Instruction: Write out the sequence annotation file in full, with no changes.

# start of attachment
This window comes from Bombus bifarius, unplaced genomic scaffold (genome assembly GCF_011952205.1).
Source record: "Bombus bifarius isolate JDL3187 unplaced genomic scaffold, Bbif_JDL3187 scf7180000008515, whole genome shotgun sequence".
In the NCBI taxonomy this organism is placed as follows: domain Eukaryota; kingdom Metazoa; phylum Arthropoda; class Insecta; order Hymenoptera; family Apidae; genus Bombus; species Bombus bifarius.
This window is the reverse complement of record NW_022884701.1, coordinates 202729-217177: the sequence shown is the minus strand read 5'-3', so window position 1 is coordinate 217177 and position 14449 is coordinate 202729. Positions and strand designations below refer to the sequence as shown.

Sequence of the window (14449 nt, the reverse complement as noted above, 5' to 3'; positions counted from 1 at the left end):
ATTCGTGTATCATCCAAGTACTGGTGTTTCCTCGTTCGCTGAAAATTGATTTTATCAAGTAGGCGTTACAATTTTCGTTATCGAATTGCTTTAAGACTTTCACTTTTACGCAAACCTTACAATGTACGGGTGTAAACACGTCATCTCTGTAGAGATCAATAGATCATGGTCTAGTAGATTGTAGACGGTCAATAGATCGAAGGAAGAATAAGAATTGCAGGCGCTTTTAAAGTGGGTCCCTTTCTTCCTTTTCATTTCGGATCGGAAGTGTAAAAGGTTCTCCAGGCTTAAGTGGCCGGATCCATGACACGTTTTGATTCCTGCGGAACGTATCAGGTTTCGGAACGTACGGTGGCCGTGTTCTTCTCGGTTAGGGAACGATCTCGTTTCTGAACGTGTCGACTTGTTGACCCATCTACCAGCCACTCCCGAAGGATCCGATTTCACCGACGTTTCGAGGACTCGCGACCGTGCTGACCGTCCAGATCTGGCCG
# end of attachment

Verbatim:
This window comes from Bombus bifarius, unplaced genomic scaffold (genome assembly GCF_011952205.1).
Source record: "Bombus bifarius isolate JDL3187 unplaced genomic scaffold, Bbif_JDL3187 scf7180000008515, whole genome shotgun sequence".
In the NCBI taxonomy this organism is placed as follows: domain Eukaryota; kingdom Metazoa; phylum Arthropoda; class Insecta; order Hymenoptera; family Apidae; genus Bombus; species Bombus bifarius.
This window is the reverse complement of record NW_022884701.1, coordinates 202729-217177: the sequence shown is the minus strand read 5'-3', so window position 1 is coordinate 217177 and position 14449 is coordinate 202729. Positions and strand designations below refer to the sequence as shown.

Sequence of the window (14449 nt, the reverse complement as noted above, 5' to 3'; positions counted from 1 at the left end):
ATTCGTGTATCATCCAAGTACTGGTGTTTCCTCGTTCGCTGAAAATTGATTTTATCAAGTAGGCGTTACAATTTTCGTTATCGAATTGCTTTAAGACTTTCACTTTTACGCAAACCTTACAATGTACGGGTGTAAACACGTCATCTCTGTAGAGATCAATAGATCATGGTCTAGTAGATTGTAGACGGTCAATAGATCGAAGGAAGAATAAGAATTGCAGGCGCTTTTAAAGTGGGTCCCTTTCTTCCTTTTCATTTCGGATCGGAAGTGTAAAAGGTTCTCCAGGCTTAAGTGGCCGGATCCATGACACGTTTTGATTCCTGCGGAACGTATCAGGTTTCGGAACGTACGGTGGCCGTGTTCTTCTCGGTTAGGGAACGATCTCGTTTCTGAACGTGTCGACTTGTTGACCCATCTACCAGCCACTCCCGAAGGATCCGATTTCACCGACGTTTCGAGGACTCGCGACCGTGCTGACCGTCCAGATCTGGCCG